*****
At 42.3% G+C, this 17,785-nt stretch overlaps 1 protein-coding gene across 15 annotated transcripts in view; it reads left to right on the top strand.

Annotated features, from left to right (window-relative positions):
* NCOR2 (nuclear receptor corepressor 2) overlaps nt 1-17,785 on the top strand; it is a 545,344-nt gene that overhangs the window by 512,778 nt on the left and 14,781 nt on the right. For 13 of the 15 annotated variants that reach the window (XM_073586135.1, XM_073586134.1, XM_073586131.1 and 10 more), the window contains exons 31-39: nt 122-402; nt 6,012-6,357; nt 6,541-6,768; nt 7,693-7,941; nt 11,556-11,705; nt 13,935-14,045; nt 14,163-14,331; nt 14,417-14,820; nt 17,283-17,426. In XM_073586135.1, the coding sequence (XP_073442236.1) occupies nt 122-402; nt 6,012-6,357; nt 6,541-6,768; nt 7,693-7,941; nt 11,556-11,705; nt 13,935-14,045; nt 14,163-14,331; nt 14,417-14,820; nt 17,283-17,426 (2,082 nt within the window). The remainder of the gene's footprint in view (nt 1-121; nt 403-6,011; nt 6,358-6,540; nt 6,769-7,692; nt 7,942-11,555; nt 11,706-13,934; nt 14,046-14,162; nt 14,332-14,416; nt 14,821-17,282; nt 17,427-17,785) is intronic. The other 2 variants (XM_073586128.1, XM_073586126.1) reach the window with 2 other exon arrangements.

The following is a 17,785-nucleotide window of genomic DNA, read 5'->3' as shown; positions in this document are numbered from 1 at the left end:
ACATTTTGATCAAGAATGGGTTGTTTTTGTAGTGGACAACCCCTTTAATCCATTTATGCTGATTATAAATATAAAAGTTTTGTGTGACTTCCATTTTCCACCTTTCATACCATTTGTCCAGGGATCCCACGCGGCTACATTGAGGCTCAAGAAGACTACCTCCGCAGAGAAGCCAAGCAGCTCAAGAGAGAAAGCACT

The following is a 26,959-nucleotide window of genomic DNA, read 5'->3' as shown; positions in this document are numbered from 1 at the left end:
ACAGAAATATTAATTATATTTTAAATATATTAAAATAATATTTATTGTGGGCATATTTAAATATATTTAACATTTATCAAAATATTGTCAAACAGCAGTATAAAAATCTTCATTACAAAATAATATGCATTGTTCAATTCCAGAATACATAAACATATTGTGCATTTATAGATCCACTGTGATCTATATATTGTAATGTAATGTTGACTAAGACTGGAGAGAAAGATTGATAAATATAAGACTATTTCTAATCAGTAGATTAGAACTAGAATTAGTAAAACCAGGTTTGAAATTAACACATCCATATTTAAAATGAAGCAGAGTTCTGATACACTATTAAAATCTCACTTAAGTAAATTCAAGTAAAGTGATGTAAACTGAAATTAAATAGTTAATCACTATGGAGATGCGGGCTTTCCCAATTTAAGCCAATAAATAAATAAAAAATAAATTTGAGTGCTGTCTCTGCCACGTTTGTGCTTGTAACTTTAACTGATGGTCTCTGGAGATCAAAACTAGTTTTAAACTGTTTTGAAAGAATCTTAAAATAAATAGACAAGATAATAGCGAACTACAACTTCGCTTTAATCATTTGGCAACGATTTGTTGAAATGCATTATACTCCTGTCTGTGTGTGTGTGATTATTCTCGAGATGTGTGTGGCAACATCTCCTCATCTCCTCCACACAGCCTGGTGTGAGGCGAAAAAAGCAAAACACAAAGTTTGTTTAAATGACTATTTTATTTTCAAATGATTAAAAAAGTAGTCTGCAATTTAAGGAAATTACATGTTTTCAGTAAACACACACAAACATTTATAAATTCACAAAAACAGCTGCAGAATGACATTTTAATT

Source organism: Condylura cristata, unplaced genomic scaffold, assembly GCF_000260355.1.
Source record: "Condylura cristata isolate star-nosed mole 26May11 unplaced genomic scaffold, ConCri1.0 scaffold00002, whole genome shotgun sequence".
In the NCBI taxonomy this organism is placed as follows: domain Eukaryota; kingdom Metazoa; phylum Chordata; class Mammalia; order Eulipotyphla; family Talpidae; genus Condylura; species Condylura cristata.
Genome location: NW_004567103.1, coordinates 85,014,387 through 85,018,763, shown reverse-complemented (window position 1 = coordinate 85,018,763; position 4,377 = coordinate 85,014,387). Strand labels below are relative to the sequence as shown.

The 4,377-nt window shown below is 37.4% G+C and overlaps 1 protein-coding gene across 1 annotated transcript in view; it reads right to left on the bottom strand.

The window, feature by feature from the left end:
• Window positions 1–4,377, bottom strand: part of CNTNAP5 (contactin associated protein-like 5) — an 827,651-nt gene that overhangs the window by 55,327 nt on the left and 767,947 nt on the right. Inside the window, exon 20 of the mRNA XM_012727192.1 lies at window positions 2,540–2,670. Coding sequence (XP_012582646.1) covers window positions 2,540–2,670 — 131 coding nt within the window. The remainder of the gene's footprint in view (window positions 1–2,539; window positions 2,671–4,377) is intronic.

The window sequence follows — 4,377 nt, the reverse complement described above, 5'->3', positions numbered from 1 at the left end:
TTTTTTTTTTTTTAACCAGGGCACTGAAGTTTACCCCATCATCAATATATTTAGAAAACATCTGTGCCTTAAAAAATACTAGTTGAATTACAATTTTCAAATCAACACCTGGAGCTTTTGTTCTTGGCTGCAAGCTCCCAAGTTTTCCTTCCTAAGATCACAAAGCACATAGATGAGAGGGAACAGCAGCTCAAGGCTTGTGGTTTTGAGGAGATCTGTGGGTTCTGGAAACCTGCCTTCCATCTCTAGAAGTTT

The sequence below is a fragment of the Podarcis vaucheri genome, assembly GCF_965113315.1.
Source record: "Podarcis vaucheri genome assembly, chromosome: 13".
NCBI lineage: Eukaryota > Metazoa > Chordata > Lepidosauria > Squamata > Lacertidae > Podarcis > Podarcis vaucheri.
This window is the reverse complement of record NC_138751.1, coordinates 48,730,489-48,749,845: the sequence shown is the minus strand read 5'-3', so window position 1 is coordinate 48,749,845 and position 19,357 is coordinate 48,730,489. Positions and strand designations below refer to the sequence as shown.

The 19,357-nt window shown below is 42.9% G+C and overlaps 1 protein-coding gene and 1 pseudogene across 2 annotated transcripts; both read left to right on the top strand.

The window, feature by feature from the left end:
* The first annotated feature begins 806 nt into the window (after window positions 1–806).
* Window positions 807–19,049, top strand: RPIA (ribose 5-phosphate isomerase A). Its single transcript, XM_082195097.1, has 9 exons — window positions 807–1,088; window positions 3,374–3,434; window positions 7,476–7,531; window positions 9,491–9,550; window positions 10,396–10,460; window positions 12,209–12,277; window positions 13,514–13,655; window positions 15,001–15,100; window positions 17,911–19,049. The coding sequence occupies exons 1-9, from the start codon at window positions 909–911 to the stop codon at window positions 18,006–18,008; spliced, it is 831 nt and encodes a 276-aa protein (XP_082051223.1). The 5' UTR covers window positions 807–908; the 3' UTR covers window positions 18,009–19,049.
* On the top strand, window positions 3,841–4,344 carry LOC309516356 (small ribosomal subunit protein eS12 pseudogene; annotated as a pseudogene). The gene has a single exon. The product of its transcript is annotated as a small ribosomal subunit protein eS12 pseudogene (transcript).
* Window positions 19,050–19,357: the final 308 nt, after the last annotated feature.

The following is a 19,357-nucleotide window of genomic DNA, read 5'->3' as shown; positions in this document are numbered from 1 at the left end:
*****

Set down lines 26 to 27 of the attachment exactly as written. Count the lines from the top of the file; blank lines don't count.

* Window positions 19,050–19,357: the final 308 nt, after the last annotated feature.

The following is a 19,357-nucleotide window of genomic DNA, read 5'->3' as shown; positions in this document are numbered from 1 at the left end: